Into The Heart Of The Yucatan
with Brett Christie
of San Ildefonso in Merida
Dining room at Casa de Montejo museum in Merida
Serenade Yucatan in Santa Lucia Park
Cenote in Valladolid
Our hotel in Merida, Casa Del Balam
The main structure at Chichen Itza - Castillo De Kukulcan (Castle of the Snake)
Best-dressed horse in Izamal outside the convent
San Antonio de Padua Convent & Temple, Izamal
Coqui Coqui Perfumerie, Valladolid - outside
Coqui Coqui Perfumerie, Valladolid - inside
Flamingos in the Ria Celestun
Hot peppers for sale at Merida's Mercato Centrale
The team at Coco Cuisine: Chef Juan Mendez, and owners Ana Lucia Munoz Alonzo and Sergio Gonzalez Alonzo
There’s been a lot of buzz about Merida in the travel industry the last few years and with good reason. It is one of the most well preserved colonial centres in Mexico.
I had the pleasure of touring the area recently, courtesy of Yucatan Tourism and WestJet Vacations via Hispano America. Merida is situated in the northwest part of the Yucatan Peninsula, and for clients with a passion for all things Mexico, this is a gem of a destination. Beautiful colonial architecture, rich history, great food, unique shopping experiences and a vast array of nature preserves – all dipped in the warmth and friendliness of the Mayan culture.
WestJet offers direct service to Merida from Toronto throughout the winter season which begins again in December.
Here are some the highlights of this diverse region of Mexico.
Merida looks like a colourfully painted Mexican movie set. Beautiful buildings and cathedrals set around typical town squares with manicured trees, and playing children. You could spend an entire day exploring the surroundings of the Plaza Grande in the Centro Historico alone.
Merida also has some of the best museums in the Yucatan. We had the opportunity to visit Casa De Montejo, once the residence of Francisco de Montejo, conqueror of the Mayans that dates back to 1549 and is now a museum showcasing spectacular architecture and stunning Victorian furnishings.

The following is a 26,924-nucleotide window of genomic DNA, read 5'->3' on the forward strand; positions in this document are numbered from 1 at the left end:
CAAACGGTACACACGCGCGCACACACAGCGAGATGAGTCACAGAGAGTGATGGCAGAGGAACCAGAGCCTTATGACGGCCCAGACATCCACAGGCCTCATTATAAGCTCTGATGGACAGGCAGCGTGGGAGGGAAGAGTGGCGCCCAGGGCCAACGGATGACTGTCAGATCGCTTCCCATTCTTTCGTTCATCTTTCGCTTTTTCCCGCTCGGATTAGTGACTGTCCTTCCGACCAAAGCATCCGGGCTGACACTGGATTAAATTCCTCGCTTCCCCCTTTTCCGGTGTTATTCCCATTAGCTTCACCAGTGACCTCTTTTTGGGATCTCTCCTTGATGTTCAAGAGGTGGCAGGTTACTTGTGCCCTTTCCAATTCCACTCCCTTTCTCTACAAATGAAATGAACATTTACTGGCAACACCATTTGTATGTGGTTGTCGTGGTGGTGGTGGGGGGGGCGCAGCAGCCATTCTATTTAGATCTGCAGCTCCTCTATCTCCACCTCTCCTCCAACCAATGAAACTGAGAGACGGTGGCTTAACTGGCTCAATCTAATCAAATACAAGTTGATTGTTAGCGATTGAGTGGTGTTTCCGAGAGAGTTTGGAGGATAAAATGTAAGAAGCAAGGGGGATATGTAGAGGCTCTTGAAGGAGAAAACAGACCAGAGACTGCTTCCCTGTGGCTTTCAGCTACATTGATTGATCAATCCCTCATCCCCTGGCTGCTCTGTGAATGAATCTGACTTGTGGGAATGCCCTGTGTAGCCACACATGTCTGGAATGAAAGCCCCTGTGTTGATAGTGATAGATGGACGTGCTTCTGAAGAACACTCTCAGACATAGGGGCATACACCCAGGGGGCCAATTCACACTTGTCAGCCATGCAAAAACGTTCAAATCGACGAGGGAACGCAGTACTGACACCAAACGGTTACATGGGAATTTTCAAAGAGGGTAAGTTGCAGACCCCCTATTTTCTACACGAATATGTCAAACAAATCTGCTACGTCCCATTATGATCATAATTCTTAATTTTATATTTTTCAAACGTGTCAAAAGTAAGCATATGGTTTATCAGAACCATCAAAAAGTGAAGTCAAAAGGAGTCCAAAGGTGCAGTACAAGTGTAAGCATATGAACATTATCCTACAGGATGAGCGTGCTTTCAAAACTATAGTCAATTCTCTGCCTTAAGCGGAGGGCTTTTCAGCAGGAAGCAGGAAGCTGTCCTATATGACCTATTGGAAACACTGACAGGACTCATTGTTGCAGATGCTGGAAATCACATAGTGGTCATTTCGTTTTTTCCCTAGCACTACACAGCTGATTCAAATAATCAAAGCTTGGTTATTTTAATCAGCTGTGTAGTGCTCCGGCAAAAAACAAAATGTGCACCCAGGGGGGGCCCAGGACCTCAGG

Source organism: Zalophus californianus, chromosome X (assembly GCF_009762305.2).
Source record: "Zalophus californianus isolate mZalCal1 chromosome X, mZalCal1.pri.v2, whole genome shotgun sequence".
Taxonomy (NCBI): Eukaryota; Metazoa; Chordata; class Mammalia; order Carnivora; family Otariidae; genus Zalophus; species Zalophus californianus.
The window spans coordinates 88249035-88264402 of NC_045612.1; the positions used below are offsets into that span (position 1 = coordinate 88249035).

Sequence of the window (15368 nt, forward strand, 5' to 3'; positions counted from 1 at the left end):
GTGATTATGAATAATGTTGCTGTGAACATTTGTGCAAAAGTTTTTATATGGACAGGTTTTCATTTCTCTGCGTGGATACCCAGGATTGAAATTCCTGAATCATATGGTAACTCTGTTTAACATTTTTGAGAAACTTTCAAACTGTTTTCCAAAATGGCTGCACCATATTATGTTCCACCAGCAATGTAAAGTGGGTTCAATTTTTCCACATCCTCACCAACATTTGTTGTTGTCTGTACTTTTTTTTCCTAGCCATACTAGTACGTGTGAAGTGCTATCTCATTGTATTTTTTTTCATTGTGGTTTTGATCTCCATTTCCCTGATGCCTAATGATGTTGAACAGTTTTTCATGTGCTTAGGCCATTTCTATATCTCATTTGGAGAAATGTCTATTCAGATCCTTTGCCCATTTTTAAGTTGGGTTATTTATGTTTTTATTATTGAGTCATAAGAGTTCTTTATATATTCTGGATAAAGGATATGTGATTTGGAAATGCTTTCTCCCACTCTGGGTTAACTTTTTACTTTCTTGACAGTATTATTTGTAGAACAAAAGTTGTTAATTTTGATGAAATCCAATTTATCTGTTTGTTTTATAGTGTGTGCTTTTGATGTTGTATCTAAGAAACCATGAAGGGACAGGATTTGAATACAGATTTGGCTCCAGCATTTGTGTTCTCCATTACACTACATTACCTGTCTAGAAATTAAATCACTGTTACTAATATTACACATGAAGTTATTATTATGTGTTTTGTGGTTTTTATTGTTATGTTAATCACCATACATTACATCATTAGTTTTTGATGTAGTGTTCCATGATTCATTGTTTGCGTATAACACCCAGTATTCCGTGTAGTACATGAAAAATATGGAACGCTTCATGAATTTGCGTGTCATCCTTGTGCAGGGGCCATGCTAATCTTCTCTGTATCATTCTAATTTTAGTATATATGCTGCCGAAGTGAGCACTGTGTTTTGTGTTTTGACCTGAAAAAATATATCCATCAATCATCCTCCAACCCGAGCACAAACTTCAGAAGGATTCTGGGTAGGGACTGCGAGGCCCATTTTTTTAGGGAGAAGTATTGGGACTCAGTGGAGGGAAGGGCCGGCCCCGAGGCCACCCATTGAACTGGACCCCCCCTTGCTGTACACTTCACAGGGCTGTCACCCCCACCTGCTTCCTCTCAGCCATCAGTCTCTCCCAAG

The crowning glory is the Passeo de Montejo, the so-called “Champs Elysees” of Merida. Lined with tall shady trees, the street reveals a spectacular display of Spanish and French colonial heritage buildings, some of which are still family homes, but most have been carefully converted into restaurants, hotels and museums. I could have walked up and down that street eating sorbet from Dulceria Sorbeteria Colon all day.
Even though the city is growing and evolving into a metropolitan hub, the Mayan culture is still alive and well in the Yucatan with a large portion of the population still speaking Mayan and about half the population of Merida being of Maya ethnicity. There are many surrounding traditional Mayan villages, some of which offer tours through local operators. Authentic Mayan handicrafts are abundant for a reasonable price due to the high population of descendants from the ancient civilization.
There are free open-air cultural performances within the city every night of the week in Merida. We got to witness the Serenade Yucatan in Santa Lucia Park on Thursday night while we dined on delicious Italian food on the terrace of restaurant Trotto in the park. There were musical acts as well as traditional Mexican dancing to entertain the huge crowd that formed in the park.
Escaping the heat
I was there at the beginning of April and the temperature was amazing. Apparently in the summer the temperatures can soar and locals head to one of the many nearby beaches to cool down. Our hosts said that many people even stay at the beach for the whole summer, much like cottagers do here in Toronto.
Cenotes, a defining landscape feature of the Yucatan are underground fresh springs and rivers. With a notable lack of surface water, creating a very dry landscape for most of the year, these underground cave-like springs are thought to be sacred so some are off limits for swimming, however a number of cenotes in the area provide residents and visitors a wonderful opportunity to cool off. Unfortunately, I only saw photos of those ones and didn’t get to dive in myself. I’ll just have to go back.